HOME PHOTOS TEXTS ABOUT
Eric Fichtl

Morocco

<p>A night view of the lively Jamaa el Fna.<br /></p>
<p>The former 'cathedral' of Casablanca (technically a church), built in 1930 and only in operation until Morocco's independence in 1956. It is now a gallery and cultural centre.</p>
<p>A boy running somewhere in Marrakech.</p>
<p>Marrakech's Jamaa el Fna is a central square that constantly whirls with activity. Here, cooks prepare meals at the lively food stalls.</p>
<p>A view out to sea over the rooftops of Casablanca. The preponderance of satellite dishes is striking.<br /></p>
<p>A view of the Menara, a pavilion that dates from the 16th Century and sometimes served as a sultan's summer quarters. </p>
<p>Set in a beautiful walled botanic garden, this stunning house was conceived by the French artist Jacques Majorelle in the 1920s. Architecturally, it is a unique combination of local Moorish touches, art deco flourishes, and more than a little of the (then) new school of Modernism. The distinctive blue colour bears Majorelle's name. </p>
<p>Strollers and cyclists pass a dilapidated building in a Marrakech side street.</p>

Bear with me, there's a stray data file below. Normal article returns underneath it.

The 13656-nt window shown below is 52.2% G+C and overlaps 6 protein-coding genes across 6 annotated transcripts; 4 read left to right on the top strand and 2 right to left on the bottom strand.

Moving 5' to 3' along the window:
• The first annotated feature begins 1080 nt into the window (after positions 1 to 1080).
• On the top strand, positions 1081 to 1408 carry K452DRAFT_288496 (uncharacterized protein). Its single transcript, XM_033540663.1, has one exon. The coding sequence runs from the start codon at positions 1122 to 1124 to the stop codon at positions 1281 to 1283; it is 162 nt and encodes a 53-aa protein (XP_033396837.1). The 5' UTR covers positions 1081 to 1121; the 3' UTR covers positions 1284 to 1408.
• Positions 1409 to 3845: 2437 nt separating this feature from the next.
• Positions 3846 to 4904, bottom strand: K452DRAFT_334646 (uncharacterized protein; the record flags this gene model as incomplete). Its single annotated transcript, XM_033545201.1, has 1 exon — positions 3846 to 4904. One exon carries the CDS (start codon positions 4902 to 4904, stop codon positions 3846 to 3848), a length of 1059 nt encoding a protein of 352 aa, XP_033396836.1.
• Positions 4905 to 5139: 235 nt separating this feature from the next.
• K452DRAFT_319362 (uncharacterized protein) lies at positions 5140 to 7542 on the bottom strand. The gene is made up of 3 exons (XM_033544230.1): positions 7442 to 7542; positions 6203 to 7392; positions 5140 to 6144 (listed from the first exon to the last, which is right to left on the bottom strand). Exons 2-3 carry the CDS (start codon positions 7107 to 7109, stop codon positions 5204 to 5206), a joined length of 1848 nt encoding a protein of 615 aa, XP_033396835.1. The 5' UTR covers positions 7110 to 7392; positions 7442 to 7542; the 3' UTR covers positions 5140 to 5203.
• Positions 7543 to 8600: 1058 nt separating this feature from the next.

<p>An old street sign in Marrakech's Guéliz quarter preserves the name of Yugoslavia, a country that is no longer with us. The street has carried the name since Moroccan independence in 1956. Previously, it had also been associated with the Balkan state – named Rue Alexandre 1er to commemorate the Yugoslav king gunned down in the streets of Marseille in 1934. <br /></p>
<p>I'm still undecided if that is some sort of tribute to Yugoslavia's passing scratched into the concrete around the sign.</p>
<p>It's a Jewish custom to leave a stone on a tomb as a symbol of mourning and memory. Here, a solitary stone was left on the grave of someone who died too young.<br /></p>
<p>Simple graves sealed with concrete in one section of Marrakech's Jewish cemetery. This large cemetery speaks to the considerable size of the Jewish community in Marrakech at one point.</p>
<p>Graves interweave within the constraining walls of Marrakech's Miaara, a Jewish cemetery in the Mellah district (once the Jewish quarter, when the local population was larger).</p>
<p>A busy morning in Rabat.</p>
<p>A group of men practice football along Rabat's tattered beachfront.</p>
<p>A bustling street in Rabat. </p>
<p>Tiles in Marrakech form a perfectly imperfect herringbone pattern.</p>
<p>An oft-painted wall in Rabat resembles a map of some forgotten territory.<br /></p>